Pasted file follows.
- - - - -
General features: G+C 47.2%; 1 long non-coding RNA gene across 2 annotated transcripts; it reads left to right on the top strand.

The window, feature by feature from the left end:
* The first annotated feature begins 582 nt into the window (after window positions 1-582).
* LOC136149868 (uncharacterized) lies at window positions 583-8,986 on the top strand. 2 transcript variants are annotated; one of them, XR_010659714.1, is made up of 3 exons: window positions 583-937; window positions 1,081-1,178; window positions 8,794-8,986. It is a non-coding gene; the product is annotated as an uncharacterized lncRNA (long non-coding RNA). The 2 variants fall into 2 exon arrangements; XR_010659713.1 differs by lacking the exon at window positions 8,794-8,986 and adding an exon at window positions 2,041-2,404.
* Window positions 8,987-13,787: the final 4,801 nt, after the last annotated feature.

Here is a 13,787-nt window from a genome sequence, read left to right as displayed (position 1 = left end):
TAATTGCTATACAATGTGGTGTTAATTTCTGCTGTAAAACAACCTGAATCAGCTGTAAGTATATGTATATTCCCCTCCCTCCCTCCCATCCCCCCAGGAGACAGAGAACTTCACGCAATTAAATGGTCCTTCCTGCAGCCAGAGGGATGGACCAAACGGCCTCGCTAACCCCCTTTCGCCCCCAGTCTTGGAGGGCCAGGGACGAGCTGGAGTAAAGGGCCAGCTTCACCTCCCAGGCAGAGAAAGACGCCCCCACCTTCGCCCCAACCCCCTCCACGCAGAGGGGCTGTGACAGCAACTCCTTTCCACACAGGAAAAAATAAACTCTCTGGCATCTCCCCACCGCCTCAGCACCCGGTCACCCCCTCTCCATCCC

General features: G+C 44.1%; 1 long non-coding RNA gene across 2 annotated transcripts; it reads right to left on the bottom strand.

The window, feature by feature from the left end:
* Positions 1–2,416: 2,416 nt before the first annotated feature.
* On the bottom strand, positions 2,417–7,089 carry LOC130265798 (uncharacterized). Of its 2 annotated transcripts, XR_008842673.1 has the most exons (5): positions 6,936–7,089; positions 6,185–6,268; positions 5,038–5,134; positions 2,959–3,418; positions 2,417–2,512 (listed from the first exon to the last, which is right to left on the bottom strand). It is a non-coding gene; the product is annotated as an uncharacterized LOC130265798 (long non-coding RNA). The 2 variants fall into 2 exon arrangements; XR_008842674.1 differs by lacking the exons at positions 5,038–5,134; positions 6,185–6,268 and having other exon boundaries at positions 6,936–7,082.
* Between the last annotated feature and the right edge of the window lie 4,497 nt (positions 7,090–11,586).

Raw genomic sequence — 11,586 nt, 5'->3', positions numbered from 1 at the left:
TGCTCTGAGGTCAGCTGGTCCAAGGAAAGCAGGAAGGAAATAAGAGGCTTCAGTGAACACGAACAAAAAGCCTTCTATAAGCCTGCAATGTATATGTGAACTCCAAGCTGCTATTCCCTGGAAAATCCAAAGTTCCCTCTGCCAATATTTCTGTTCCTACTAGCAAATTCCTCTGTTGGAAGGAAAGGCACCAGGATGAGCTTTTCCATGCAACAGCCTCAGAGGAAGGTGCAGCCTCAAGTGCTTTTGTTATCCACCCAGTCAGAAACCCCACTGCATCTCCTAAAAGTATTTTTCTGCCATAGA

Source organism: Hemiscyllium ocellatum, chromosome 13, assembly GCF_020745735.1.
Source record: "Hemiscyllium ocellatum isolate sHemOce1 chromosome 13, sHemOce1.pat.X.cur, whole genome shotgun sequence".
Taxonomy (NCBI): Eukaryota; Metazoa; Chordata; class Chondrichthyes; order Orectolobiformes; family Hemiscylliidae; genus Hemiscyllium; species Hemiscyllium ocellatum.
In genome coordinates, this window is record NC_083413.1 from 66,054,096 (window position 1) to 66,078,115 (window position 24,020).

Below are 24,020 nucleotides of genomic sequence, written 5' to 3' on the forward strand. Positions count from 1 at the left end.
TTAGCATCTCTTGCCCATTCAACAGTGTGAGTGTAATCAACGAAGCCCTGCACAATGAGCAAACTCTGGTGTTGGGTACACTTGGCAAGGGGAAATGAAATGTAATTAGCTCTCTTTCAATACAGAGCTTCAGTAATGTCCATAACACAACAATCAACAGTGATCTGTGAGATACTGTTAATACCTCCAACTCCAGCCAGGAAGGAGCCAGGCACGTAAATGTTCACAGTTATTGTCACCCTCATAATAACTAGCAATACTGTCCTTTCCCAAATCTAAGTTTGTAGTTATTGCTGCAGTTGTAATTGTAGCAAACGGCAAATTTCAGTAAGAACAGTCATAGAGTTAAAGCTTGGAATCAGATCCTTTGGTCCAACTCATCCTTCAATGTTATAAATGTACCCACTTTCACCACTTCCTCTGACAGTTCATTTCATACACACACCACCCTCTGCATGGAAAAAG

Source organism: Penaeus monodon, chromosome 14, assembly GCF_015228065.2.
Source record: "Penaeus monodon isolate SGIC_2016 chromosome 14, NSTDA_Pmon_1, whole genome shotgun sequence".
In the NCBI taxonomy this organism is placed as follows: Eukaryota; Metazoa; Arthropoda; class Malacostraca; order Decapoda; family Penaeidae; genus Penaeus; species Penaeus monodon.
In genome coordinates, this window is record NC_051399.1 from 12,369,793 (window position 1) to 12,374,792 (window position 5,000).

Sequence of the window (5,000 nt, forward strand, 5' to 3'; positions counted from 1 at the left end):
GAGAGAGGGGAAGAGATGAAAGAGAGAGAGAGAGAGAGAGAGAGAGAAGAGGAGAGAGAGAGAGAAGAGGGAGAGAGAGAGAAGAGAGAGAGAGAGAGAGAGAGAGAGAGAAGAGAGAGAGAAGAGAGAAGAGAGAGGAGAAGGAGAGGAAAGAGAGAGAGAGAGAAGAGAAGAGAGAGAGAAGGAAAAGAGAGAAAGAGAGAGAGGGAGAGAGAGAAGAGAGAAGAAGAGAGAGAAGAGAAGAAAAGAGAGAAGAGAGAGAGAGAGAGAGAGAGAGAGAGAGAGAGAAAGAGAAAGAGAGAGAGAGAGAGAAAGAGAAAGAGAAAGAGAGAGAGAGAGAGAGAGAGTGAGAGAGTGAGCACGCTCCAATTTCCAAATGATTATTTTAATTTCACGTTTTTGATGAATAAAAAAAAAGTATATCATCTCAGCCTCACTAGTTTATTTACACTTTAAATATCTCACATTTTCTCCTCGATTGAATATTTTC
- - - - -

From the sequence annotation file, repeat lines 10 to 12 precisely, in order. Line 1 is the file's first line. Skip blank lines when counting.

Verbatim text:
* Positions 1–2,416: 2,416 nt before the first annotated feature.
* On the bottom strand, positions 2,417–7,089 carry LOC130265798 (uncharacterized). Of its 2 annotated transcripts, XR_008842673.1 has the most exons (5): positions 6,936–7,089; positions 6,185–6,268; positions 5,038–5,134; positions 2,959–3,418; positions 2,417–2,512 (listed from the first exon to the last, which is right to left on the bottom strand). It is a non-coding gene; the product is annotated as an uncharacterized LOC130265798 (long non-coding RNA). The 2 variants fall into 2 exon arrangements; XR_008842674.1 differs by lacking the exons at positions 5,038–5,134; positions 6,185–6,268 and having other exon boundaries at positions 6,936–7,082.
* Between the last annotated feature and the right edge of the window lie 4,497 nt (positions 7,090–11,586).